“This is the story of the past life of the main character told in first person by relating the events of the past to her daughters, all named after women of the previous generations. The structure of the narrative is expertly interwoven from the present to the past while the revelations of the incidents of Lara’s youth explain the circumstances of the present. The book very cleverly references the Chekov play, The Cherry Orchard, which has themes of loss and grief as does this story. The play is described as ‘representing the past and individual memories associated with it’ which is exactly the structure of the book. It is also very involved with a play of the title name along with theatre in general, emphasising the connection. The characters in the book are well rounded, with a good description of each, and we can see the events from every viewpoint. The girls mature throughout the story, leaving behind their misconceptions as well as their childish beliefs and so it is a coming of age book both in the present as well as the past. It is a well written book which weaves together the two narratives expertly, seamlessly going from one time frame to the other without confusing the reader. Secrets are revealed and beliefs corrected but Lara still manages to keep a few to herself and so keeps her individuality and her sense of self. It is a very satisfying read.”

“I have a feeling that this book will be on my best of 2023 list. I’d not read any Patchett before and now I feel I have a real treat in store as I read her back catalogue. The book is set in the spring/summer of 2020 and a family have reunited on their farm as the pandemic and lockdowns take effect. This isn’t a pandemic book however – Covid barely makes an appearance. It is in fact a family taking the time to share its whole history and clear up ‘mysteries’ or misconceptions that have hung over the family almost causing it to fracture. But again it isn’t a book about trauma or betrayal or huge events…I felt that I was one of the family, helping to keep the farm afloat and sharing their stories. I just didn’t want it to end.”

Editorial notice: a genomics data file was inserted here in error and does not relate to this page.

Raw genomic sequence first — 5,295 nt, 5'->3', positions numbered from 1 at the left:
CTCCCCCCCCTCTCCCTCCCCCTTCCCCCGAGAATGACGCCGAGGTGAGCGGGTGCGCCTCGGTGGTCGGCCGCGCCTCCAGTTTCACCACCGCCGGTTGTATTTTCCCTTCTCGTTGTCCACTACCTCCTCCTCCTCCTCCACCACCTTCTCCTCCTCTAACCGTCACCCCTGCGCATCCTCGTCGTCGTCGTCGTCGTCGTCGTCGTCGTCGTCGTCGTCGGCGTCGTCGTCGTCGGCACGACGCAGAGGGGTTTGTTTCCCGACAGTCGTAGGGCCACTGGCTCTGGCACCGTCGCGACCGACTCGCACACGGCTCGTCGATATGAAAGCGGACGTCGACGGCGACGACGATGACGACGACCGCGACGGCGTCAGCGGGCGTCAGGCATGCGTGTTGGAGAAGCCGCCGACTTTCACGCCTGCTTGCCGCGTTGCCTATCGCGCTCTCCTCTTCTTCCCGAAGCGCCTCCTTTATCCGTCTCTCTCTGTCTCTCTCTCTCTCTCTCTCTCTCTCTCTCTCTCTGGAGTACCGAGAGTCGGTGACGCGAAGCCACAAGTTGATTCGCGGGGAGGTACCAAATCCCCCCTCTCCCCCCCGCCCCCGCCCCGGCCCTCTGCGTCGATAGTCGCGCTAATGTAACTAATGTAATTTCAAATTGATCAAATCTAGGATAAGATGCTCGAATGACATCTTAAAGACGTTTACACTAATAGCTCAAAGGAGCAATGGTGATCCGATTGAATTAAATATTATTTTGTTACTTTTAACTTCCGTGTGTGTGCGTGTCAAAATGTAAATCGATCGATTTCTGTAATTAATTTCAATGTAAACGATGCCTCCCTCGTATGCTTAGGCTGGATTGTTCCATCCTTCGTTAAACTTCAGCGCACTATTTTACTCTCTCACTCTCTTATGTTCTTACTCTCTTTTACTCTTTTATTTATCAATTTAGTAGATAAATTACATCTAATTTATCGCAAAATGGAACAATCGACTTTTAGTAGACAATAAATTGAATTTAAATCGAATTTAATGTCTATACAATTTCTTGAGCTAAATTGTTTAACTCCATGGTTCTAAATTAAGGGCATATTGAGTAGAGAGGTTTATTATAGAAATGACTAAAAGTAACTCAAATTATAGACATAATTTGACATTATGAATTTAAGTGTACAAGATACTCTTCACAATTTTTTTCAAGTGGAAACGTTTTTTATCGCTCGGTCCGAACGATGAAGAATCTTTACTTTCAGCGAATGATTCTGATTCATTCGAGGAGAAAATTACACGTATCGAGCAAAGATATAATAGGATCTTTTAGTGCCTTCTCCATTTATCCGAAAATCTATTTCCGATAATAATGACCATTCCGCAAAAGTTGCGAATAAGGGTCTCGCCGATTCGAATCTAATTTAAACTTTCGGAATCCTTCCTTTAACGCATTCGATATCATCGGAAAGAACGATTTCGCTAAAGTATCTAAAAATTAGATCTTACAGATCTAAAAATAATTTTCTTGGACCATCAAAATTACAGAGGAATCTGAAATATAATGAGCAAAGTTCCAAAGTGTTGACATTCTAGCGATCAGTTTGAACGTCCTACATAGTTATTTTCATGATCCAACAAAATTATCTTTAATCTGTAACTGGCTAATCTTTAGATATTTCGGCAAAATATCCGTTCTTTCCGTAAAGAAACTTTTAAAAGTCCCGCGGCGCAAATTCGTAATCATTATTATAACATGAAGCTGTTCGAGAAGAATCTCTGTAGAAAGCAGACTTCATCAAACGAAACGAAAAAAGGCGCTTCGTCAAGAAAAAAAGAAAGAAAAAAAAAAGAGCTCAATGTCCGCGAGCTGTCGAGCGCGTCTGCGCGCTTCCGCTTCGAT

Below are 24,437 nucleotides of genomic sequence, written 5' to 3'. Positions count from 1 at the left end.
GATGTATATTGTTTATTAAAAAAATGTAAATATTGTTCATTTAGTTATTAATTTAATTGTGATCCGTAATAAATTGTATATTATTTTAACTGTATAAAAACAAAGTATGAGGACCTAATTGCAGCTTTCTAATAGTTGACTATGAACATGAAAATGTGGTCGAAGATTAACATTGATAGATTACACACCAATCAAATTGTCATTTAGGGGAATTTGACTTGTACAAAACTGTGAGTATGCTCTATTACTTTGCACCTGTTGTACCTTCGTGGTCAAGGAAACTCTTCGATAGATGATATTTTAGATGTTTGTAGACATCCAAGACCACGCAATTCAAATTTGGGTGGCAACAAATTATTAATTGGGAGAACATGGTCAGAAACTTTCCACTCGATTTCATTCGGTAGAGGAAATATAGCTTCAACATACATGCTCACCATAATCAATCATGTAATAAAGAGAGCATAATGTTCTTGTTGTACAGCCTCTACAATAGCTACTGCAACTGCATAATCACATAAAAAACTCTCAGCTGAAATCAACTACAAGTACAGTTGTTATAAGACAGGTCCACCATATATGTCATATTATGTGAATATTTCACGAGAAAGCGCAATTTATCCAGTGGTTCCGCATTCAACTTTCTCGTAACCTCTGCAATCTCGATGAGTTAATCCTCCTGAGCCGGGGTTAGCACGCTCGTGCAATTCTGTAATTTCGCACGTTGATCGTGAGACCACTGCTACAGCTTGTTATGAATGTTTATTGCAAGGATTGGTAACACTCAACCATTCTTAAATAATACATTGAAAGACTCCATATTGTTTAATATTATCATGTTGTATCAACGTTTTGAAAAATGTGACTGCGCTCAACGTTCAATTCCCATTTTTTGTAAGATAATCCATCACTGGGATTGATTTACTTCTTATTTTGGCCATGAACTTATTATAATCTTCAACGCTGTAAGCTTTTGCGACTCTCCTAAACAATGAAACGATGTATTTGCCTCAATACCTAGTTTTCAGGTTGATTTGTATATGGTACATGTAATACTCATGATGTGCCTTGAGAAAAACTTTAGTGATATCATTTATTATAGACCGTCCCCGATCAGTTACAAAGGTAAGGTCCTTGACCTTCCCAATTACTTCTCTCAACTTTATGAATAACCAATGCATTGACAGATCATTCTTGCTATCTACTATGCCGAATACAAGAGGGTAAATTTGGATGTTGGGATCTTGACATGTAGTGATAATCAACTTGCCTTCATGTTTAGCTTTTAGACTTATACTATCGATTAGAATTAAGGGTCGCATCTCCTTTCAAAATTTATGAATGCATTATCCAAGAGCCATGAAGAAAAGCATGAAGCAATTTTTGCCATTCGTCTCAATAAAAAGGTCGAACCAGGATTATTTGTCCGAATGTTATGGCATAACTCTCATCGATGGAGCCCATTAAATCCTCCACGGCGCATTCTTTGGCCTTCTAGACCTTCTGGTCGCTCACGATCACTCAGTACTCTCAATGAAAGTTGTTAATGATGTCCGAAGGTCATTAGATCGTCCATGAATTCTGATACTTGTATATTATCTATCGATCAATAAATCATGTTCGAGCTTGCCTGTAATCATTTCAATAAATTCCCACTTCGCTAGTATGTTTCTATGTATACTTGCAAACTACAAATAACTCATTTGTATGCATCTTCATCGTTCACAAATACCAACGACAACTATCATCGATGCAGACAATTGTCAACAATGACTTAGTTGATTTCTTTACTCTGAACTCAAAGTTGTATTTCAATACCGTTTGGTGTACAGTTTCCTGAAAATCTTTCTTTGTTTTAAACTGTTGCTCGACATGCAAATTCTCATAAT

About the author

Ann Patchett is the author of nine novels. She was the editor of Best American Short Stories, 2006, and has written four books of non-fiction. In 2019, she published her first children’s book, Lambslide, illustrated by Robin Preiss Glasser, followed by Escape Goat in 2020.

A graduate of Sarah Lawrence College and the Iowa Writer’s Workshop, Patchett has been the recipient of numerous awards and fellowships, including a National Humanities Medal, The Women’s Prize for Fiction, the PEN/Faulkner Award, the Harold D. Vursell Memorial Award from the American Academy of Arts and Letters, the Book Sense Book of the Year, a Guggenheim Fellowship, The Chicago Tribune’s Heartland Prize, The Governor’s Award for Excellence in the Arts, the American Bookseller’s Association’s Most Engaging Author Award, and the Women’s National Book Association’s Award. Her novel, The Dutch House, was a finalist for the Pulitzer Prize. Her books have been both New York Times Notable Books and New York Times bestsellers. Her work has been translated into more than thirty languages.

In November, 2011, she opened Parnassus Books in Nashville, Tennessee, with her business partner Karen Hayes. She has since become a spokesperson for independent booksellers, championing books and book stores. In 2012 she was named by Time magazine as one of the 100 Most Influential People in the World.

Ann Patchett lives in Nashville with her husband, Karl VanDevender, and their dog, Sparky.

Get involved

Tune in to the Zoe Ball Breakfast Show to hear live Book Club interviews. You can listen to the full-length interview with Ann on BBC Sounds.

Have you read Tom Lake? Or any other books by Ann? You can share your thoughts with us on Twitter using #R2BookClub.

Planning to buy Tom Lake for your group? Buy books from Hive or from and support The Reading Agency and local bookshops at no extra cost to you.